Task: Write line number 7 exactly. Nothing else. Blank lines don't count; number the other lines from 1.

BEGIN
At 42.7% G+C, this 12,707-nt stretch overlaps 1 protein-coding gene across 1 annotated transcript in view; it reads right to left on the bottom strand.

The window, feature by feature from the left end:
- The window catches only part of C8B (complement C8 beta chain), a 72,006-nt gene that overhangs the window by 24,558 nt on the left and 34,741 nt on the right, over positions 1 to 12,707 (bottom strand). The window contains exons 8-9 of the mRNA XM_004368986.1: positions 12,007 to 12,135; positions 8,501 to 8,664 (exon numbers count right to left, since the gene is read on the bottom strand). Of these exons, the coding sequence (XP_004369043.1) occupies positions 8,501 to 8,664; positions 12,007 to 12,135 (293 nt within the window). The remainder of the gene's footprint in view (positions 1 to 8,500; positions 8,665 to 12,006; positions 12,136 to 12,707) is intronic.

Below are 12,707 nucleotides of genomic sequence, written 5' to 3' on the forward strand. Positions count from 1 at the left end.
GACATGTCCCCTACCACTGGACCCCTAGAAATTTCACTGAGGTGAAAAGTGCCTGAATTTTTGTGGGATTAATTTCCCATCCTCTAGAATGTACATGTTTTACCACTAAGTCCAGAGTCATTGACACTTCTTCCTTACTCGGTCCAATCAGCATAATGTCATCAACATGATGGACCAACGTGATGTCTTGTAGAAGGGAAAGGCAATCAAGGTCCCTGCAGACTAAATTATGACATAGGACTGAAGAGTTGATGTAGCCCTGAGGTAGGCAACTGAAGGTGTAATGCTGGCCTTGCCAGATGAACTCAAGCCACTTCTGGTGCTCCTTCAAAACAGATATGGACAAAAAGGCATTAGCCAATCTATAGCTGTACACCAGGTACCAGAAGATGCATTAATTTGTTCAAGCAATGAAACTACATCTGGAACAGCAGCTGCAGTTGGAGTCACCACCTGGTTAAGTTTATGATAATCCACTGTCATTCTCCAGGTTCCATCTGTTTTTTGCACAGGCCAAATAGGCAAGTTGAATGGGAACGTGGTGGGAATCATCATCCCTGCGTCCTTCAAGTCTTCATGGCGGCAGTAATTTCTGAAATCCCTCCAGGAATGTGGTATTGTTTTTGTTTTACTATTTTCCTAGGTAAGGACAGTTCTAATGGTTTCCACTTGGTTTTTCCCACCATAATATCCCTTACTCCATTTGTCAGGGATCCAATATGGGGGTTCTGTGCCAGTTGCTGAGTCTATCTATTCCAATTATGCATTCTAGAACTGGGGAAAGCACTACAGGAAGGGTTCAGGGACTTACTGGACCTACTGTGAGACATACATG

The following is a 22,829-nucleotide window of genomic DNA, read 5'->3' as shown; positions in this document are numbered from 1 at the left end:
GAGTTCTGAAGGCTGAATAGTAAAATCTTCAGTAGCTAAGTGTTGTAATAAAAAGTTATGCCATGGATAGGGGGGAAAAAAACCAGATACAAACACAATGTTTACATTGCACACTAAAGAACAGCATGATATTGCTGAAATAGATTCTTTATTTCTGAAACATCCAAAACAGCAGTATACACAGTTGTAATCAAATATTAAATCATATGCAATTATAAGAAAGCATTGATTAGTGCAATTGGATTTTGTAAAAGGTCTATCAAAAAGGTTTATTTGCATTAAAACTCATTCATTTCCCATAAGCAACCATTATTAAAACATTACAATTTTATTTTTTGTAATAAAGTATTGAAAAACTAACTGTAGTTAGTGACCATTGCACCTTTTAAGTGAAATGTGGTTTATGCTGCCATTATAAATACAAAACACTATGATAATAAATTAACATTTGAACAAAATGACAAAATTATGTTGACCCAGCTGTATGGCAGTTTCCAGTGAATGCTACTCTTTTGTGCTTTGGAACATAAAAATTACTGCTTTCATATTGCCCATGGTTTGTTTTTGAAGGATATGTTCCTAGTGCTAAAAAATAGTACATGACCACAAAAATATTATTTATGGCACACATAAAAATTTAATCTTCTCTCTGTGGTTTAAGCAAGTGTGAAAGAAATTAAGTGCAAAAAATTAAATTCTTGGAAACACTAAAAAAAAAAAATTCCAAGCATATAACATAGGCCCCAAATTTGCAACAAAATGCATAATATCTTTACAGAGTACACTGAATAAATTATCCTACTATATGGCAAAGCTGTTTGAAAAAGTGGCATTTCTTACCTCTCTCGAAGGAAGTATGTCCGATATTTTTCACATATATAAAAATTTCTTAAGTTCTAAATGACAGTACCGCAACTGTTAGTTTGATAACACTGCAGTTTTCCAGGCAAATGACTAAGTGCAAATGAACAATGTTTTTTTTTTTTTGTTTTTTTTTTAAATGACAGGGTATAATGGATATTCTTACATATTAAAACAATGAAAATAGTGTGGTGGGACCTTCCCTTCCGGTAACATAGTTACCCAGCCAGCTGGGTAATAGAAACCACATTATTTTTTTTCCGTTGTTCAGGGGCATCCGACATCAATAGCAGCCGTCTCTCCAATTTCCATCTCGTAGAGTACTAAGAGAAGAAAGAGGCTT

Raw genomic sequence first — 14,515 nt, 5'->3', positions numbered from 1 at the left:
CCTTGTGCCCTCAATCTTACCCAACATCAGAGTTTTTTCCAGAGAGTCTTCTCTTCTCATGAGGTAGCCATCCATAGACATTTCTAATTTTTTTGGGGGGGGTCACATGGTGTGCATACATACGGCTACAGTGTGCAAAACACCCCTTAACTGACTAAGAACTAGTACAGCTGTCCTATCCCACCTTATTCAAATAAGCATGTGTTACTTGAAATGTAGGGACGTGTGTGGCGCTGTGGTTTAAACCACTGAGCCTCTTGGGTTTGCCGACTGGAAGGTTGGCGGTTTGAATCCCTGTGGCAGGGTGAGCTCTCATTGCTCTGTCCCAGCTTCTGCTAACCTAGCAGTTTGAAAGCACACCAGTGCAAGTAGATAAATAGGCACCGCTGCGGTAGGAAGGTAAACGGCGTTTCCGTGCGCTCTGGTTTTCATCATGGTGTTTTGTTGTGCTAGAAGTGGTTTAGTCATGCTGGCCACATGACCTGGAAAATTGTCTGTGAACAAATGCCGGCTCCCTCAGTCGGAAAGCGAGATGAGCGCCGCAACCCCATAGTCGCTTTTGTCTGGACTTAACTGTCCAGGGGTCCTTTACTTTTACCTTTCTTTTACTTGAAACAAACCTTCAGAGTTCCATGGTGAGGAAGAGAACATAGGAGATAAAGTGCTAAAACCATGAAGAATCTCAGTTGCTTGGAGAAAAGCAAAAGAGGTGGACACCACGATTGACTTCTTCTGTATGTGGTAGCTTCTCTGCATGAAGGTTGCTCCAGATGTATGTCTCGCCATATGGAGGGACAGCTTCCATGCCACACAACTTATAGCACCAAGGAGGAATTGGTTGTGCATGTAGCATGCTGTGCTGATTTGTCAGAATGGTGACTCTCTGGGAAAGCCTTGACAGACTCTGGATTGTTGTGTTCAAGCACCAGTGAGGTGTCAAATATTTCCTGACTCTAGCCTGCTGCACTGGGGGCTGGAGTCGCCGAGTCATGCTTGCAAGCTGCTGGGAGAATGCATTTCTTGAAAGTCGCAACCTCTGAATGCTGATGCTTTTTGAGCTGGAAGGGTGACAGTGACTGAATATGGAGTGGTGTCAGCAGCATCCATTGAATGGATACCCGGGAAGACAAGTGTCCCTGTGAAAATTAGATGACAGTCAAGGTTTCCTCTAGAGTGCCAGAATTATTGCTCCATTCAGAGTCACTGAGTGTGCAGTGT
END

GAGTTCTGAAGGCTGAATAGTAAAATCTTCAGTAGCTAAGTGTTGTAATAAAAAGTTATGCCATGGATAGGGGGGAAAAAAACCAGATACAAACACAATGTTTACATTGCACACTAAAGAACAGCATGATATTGCTGAAATAGATTCTTTATTTCTGAAACATCCAAAACAGCAGTATACACAGTTGTAATCAAATATTAAATCATATGCAATTATAAGAAAGCATTGATTAGTGCAATTGGATTTTGTAAAAGGTCTATCAAAAAGGTTTATTTGCATTAAAACTCATTCATTTCCCATAAGCAACCATTATTAAAACATTACAATTTTATTTTTTGTAATAAAGTATTGAAAAACTAACTGTAGTTAGTGACCATTGCACCTTTTAAGTGAAATGTGGTTTATGCTGCCATTATAAATACAAAACACTATGATAATAAATTAACATTTGAACAAAATGACAAAATTATGTTGACCCAGCTGTATGGCAGTTTCCAGTGAATGCTACTCTTTTGTGCTTTGGAACATAAAAATTACTGCTTTCATATTGCCCATGGTTTGTTTTTGAAGGATATGTTCCTAGTGCTAAAAAATAGTACATGACCACAAAAATATTATTTATGGCACACATAAAAATTTAATCTTCTCTCTGTGGTTTAAGCAAGTGTGAAAGAAATTAAGTGCAAAAAATTAAATTCTTGGAAACACTAAAAAAAAAAAATTCCAAGCATATAACATAGGCCCCAAATTTGCAACAAAATGCATAATATCTTTACAGAGTACACTGAATAAATTATCCTACTATATGGCAAAGCTGTTTGAAAAAGTGGCATTTCTTACCTCTCTCGAAGGAAGTATGTCCGATATTTTTCACATATATAAAAATTTCTTAAGTTCTAAATGACAGTACCGCAACTGTTAGTTTGATAACACTGCAGTTTTCCAGGCAAATGACTAAGTGCAAATGAACAATGTTTTTTTTTTTTTGTTTTTTTTTTAAATGACAGGGTATAATGGATATTCTTACATATTAAAACAATGAAAATAGTGTGGTGGGACCTTCCCTTCCGGTAACATAGTTACCCAGCCAGCTGGGTAATAGAAACCACATTATTTTTTTTCCGTTGTTCAGGGGCATCCGACATCAATAGCAGCCGTCTCTCCAATTTCCATCTCGTAGAGTACTAAGAGAAGAAAGAGGCTT